September this year saw a particular focus amongst a number of churches on repentance. This aligned with the beginning of the Jewish year of jubilee when debts are forgiven and captives freed. Consecration can be defined as repentance for a purpose. Making oneself holy in order to fulfil a calling. It was the preparation required by the Israelites before the new generation crossed the Jordan into the Promised Land. Whilst the churches prayed in repentance the Unite against Corruption marches at the end of September called on the nation to reject corruption and ensure that we all have clean hands whilst holding one another accountable. Church leaders engaged in their numbers, alongside Unionists, NGO’s and artists, and helped, along with partners like Unashamedly Ethical, to focus the nation on our own culpability in the problems the nation faces and the necessity to repent from corruption.
Only when we allow God to cleanse our hearts and give us clean lips can we be ready to take up the calling he has for us in the Promised Land. This is most publicly visible in the scaled up public battle against corruption. God is shaking our nation and our institutions and will only be satisfied once we have allowed him to make us holy!
A time for courage
“Be strong and courageous” Joshua 1: 6 -9
For a while many South Africans have known what to do. What we have lacked has been people willing to make personal sacrifices to lead. We have lacked courage. Courage begets courage. Thuli Madonsela’s stand for truth inspired the Unite against Corruption marches in September. These arguably opened the door for the #feesmustfall movement to activate a few weeks later, which in turn led to the #ZumaMustFall movement.
We are seeing a new voice coming from the churches. Some unionists are standing on principle. Even the middle classes have mobilised towards the end of December around #ZumaMustFall. Yet it is mainly young people who are leading the way. Young people are being courageous. We still see excuses and cowardice from big business. Many in government and politics have yet to take a stand on issues of principle. It is one thing to talk or write but quite another to risk embarrassment, danger or loss of earning with courageous action.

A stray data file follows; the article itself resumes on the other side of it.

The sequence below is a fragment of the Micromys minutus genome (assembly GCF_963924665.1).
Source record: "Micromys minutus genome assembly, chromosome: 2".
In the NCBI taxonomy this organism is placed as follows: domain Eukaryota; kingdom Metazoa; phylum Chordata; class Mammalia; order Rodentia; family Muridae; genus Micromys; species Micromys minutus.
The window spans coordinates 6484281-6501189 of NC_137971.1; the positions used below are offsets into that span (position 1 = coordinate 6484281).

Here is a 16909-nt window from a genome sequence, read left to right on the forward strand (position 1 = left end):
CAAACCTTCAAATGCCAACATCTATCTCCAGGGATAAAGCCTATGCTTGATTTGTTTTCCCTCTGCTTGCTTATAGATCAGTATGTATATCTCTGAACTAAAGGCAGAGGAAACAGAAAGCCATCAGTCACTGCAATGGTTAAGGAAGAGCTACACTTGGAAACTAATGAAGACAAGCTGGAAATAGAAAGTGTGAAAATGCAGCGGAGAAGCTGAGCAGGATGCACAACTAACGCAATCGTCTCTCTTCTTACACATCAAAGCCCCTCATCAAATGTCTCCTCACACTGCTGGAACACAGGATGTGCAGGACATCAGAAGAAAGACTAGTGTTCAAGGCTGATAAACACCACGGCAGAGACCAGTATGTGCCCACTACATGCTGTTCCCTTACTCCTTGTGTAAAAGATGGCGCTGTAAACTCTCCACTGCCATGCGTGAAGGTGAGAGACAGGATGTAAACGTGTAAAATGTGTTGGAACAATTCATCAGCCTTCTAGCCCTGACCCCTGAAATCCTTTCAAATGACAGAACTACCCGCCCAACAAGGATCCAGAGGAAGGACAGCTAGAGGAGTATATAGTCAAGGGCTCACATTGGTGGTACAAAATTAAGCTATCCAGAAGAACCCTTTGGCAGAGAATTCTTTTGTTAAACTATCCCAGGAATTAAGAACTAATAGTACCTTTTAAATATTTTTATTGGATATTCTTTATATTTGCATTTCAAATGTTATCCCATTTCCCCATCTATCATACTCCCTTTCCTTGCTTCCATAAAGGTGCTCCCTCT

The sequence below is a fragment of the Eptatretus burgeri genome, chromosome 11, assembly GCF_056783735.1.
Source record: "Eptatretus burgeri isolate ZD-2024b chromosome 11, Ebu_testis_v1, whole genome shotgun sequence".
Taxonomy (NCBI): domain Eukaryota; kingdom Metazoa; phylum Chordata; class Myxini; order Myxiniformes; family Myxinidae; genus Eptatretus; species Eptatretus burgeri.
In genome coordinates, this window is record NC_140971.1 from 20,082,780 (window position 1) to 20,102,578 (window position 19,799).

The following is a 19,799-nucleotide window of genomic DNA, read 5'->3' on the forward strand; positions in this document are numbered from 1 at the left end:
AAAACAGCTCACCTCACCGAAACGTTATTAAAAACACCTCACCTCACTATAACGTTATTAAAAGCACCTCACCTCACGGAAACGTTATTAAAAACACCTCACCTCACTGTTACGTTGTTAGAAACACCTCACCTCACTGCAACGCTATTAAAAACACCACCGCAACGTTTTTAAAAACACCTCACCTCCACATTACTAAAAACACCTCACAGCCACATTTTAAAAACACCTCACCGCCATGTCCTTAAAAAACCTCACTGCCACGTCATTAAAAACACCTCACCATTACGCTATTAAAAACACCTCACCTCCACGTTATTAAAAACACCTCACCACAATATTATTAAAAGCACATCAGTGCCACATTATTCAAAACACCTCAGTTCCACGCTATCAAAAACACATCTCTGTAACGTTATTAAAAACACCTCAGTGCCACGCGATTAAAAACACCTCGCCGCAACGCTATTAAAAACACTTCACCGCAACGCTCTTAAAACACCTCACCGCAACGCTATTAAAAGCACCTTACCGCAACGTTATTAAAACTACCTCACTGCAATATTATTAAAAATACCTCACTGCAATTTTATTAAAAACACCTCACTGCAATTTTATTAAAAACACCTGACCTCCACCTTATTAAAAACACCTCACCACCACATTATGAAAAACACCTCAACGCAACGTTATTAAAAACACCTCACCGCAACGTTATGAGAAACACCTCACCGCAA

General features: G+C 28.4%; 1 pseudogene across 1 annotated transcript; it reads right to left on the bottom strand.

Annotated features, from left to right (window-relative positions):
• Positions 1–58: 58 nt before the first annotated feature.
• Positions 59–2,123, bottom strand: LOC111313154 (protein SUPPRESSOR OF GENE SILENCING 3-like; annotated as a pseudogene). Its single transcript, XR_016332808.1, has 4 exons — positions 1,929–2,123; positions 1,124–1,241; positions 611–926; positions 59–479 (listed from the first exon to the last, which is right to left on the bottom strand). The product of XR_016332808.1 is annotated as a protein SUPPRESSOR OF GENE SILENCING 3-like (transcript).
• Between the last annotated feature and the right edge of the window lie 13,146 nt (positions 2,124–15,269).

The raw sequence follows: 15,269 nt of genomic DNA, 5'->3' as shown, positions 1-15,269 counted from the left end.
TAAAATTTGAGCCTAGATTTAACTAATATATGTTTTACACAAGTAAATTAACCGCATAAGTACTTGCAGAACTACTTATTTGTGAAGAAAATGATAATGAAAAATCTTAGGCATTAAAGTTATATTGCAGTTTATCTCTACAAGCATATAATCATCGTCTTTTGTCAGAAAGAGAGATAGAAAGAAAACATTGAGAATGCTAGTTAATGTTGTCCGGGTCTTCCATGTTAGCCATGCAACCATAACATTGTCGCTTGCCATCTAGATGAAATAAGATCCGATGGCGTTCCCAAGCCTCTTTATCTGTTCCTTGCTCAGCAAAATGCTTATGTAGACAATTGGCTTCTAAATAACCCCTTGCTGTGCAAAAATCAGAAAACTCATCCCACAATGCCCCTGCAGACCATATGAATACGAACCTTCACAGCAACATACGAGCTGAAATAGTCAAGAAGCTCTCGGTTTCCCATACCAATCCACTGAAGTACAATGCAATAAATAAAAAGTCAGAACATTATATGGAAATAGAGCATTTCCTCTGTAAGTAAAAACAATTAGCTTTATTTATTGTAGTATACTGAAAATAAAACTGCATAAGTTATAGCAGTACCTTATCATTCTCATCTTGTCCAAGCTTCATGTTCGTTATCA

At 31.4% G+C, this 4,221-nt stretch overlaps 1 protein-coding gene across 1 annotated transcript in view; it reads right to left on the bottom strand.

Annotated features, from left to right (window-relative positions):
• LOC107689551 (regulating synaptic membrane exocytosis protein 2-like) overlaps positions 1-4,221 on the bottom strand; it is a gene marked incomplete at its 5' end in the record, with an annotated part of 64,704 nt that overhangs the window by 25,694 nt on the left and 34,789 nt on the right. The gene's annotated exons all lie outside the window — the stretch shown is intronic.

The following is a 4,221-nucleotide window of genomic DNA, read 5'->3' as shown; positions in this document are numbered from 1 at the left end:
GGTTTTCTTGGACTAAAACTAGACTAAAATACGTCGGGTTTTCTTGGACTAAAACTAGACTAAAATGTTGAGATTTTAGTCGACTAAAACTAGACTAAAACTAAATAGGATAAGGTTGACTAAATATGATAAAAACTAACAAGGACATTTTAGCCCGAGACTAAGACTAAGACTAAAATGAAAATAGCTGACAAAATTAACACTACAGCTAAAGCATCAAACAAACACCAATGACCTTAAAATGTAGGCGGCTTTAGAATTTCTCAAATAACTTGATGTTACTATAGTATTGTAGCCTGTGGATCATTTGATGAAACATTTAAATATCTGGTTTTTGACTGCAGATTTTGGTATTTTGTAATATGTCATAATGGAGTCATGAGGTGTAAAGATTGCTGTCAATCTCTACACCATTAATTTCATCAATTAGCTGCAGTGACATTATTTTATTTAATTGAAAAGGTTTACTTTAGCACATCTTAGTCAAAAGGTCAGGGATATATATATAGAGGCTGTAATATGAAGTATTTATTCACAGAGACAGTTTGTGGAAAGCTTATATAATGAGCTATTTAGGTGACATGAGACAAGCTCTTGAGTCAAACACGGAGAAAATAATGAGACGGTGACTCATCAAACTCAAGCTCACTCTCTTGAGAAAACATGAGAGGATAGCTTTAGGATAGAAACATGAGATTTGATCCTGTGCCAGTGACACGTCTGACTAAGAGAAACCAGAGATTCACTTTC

The Anglican Archbishop of Cape Town, Thabo Makgoba, attracted much media attention at the Unite against Corruption March on 30 September in Cape Town when he called for courage above all else if we are going to see our nation change.
There is a reason why God told Joshua three times in Joshua 1 to be strong and courageous! The work of building a just and peaceful nation will require much courage. And courage will inspire others to follow us into the battles that must be fought to make that justice a reality.
I believe that the courage of the students has meant that as a nation we have passed over the metaphorical and spiritual Jordan. We are no longer standing in the wilderness! A new generation has announced itself and the people recognize that God is with them as he was with Moses!
An understanding of identity
“So Joshua made flint knives and circumcised the sons of Israel…” Joshua 5: 1-9
As the new generation of Israelites celebrated their entering into the Promised Land they were circumcised as a sign of their identity as Jews. Once this was done they were able to begin the battles to take the land. Once this was done the reproach of Egypt was removed from them as a nation.
Raging around South Africa young people in particular are engaging around identity, most particularly in terms of what it means to be African and how they can decolonize institutions, culture and learning. Sankara, Fanon and Biko are quoted. There is a new emphasis on race, the old rainbow nation concept of Mandela and Tutu long rejected.
Without the rainbow nation narrative we no longer have a common understanding of what it means to be South African, who gets to be in or out and what roles they will be allowed to play. You just have to watch the way black and white young leaders played different roles in the #feesmustfall moments to get a small glimpse into the increasingly complicated race and identity space.